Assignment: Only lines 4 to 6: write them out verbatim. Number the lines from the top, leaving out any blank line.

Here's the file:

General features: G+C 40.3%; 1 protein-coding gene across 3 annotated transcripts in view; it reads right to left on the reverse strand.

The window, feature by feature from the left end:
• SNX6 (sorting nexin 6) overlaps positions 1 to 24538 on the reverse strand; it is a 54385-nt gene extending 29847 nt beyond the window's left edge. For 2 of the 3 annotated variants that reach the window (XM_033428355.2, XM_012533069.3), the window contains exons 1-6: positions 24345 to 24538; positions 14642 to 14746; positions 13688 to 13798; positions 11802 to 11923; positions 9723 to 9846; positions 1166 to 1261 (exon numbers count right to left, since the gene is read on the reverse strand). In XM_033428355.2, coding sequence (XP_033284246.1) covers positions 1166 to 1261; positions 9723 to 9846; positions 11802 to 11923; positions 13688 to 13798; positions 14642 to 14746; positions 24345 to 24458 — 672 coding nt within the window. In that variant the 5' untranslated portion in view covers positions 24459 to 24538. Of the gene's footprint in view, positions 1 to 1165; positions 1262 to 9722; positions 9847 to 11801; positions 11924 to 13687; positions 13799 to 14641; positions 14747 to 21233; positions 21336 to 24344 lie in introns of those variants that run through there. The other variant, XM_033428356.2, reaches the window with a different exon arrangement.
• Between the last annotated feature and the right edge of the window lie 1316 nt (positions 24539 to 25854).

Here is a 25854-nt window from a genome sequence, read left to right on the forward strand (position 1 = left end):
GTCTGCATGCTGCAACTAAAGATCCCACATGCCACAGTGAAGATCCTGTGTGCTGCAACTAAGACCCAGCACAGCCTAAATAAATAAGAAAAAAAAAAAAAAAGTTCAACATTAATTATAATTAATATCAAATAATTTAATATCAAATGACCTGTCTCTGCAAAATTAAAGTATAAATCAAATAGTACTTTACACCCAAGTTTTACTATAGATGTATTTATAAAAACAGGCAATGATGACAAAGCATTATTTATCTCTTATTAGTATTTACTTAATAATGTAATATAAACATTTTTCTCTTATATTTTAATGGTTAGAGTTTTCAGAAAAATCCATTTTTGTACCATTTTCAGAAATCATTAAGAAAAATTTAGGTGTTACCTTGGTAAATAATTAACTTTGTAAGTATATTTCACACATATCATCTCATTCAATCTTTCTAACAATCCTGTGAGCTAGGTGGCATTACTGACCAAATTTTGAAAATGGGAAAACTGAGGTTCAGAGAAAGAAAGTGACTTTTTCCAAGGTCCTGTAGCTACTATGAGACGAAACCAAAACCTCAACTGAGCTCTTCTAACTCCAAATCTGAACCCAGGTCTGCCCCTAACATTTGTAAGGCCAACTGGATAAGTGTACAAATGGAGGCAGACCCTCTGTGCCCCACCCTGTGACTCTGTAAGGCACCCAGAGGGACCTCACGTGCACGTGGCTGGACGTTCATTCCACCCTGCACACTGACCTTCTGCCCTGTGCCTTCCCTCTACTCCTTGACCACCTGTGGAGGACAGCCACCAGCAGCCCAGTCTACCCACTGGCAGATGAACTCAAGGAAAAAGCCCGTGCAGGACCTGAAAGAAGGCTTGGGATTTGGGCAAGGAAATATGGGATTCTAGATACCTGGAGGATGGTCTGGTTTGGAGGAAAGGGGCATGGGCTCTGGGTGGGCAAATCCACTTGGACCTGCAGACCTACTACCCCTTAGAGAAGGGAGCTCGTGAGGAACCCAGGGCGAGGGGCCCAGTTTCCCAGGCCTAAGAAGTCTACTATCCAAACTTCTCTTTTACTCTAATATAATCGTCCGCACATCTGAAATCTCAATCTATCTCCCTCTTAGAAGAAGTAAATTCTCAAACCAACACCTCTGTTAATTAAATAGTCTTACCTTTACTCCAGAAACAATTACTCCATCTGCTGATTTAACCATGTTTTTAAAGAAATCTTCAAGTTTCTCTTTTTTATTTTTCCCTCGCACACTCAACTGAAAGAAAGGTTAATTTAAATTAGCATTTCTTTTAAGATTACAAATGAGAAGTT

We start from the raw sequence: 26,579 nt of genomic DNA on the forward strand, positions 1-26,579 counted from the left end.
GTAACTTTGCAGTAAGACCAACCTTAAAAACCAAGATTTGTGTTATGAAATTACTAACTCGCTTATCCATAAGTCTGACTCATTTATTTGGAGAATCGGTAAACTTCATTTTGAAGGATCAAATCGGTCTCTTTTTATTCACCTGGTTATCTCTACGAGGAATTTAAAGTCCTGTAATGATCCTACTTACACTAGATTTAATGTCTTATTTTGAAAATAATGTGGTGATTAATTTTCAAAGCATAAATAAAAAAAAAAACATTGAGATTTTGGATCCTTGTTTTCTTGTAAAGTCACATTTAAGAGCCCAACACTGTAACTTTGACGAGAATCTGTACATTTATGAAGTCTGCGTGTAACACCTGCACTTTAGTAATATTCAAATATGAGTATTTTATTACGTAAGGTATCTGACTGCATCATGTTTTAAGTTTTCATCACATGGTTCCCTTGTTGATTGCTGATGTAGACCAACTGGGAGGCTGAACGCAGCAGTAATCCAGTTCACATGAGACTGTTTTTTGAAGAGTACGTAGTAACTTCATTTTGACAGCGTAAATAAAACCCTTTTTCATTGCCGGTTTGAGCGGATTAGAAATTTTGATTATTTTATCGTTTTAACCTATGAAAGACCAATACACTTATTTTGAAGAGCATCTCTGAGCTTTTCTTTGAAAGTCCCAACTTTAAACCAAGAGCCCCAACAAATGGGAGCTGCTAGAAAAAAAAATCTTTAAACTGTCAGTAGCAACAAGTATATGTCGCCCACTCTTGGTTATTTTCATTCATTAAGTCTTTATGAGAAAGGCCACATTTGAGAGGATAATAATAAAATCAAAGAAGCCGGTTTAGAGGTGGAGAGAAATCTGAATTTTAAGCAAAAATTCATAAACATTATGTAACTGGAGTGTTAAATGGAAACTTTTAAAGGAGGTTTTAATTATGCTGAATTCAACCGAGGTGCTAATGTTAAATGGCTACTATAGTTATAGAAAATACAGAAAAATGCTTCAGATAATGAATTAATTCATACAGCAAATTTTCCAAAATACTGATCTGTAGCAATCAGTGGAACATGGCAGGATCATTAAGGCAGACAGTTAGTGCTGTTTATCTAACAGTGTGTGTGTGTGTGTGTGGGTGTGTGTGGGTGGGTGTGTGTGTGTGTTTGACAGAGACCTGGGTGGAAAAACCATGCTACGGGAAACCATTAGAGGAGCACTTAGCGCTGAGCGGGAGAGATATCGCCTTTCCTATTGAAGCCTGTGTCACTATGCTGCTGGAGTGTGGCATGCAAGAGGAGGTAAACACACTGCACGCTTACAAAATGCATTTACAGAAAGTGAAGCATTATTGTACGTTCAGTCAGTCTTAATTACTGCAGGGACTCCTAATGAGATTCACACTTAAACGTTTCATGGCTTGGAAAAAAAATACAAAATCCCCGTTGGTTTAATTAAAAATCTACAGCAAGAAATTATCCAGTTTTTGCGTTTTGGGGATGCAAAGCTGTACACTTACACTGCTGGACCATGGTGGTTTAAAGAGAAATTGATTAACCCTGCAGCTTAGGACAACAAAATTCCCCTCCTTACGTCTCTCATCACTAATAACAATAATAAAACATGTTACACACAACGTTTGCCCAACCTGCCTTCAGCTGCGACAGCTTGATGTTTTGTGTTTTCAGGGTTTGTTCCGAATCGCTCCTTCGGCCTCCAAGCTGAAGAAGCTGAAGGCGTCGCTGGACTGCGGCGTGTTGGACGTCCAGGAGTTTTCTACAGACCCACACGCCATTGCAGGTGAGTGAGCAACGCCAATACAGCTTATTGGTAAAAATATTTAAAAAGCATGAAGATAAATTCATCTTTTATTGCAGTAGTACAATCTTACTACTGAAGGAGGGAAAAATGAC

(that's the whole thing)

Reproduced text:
• Between the last annotated feature and the right edge of the window lie 1316 nt (positions 24539 to 25854).

Here is a 25854-nt window from a genome sequence, read left to right on the forward strand (position 1 = left end):
GTCTGCATGCTGCAACTAAAGATCCCACATGCCACAGTGAAGATCCTGTGTGCTGCAACTAAGACCCAGCACAGCCTAAATAAATAAGAAAAAAAAAAAAAAAGTTCAACATTAATTATAATTAATATCAAATAATTTAATATCAAATGACCTGTCTCTGCAAAATTAAAGTATAAATCAAATAGTACTTTACACCCAAGTTTTACTATAGATGTATTTATAAAAACAGGCAATGATGACAAAGCATTATTTATCTCTTATTAGTATTTACTTAATAATGTAATATAAACATTTTTCTCTTATATTTTAATGGTTAGAGTTTTCAGAAAAATCCATTTTTGTACCATTTTCAGAAATCATTAAGAAAAATTTAGGTGTTACCTTGGTAAATAATTAACTTTGTAAGTATATTTCACACATATCATCTCATTCAATCTTTCTAACAATCCTGTGAGCTAGGTGGCATTACTGACCAAATTTTGAAAATGGGAAAACTGAGGTTCAGAGAAAGAAAGTGACTTTTTCCAAGGTCCTGTAGCTACTATGAGACGAAACCAAAACCTCAACTGAGCTCTTCTAACTCCAAATCTGAACCCAGGTCTGCCCCTAACATTTGTAAGGCCAACTGGATAAGTGTACAAATGGAGGCAGACCCTCTGTGCCCCACCCTGTGACTCTGTAAGGCACCCAGAGGGACCTCACGTGCACGTGGCTGGACGTTCATTCCACCCTGCACACTGACCTTCTGCCCTGTGCCTTCCCTCTACTCCTTGACCACCTGTGGAGGACAGCCACCAGCAGCCCAGTCTACCCACTGGCAGATGAACTCAAGGAAAAAGCCCGTGCAGGACCTGAAAGAAGGCTTGGGATTTGGGCAAGGAAATATGGGATTCTAGATACCTGGAGGATGGTCTGGTTTGGAGGAAAGGGGCATGGGCTCTGGGTGGGCAAATCCACTTGGACCTGCAGACCTACTACCCCTTAGAGAAGGGAGCTCGTGAGGAACCCAGGGCGAGGGGCCCAGTTTCCCAGGCCTAAGAAGTCTACTATCCAAACTTCTCTTTTACTCTAATATAATCGTCCGCACATCTGAAATCTCAATCTATCTCCCTCTTAGAAGAAGTAAATTCTCAAACCAACACCTCTGTTAATTAAATAGTCTTACCTTTACTCCAGAAACAATTACTCCATCTGCTGATTTAACCATGTTTTTAAAGAAATCTTCAAGTTTCTCTTTTTTATTTTTCCCTCGCACACTCAACTGAAAGAAAGGTTAATTTAAATTAGCATTTCTTTTAAGATTACAAATGAGAAGTT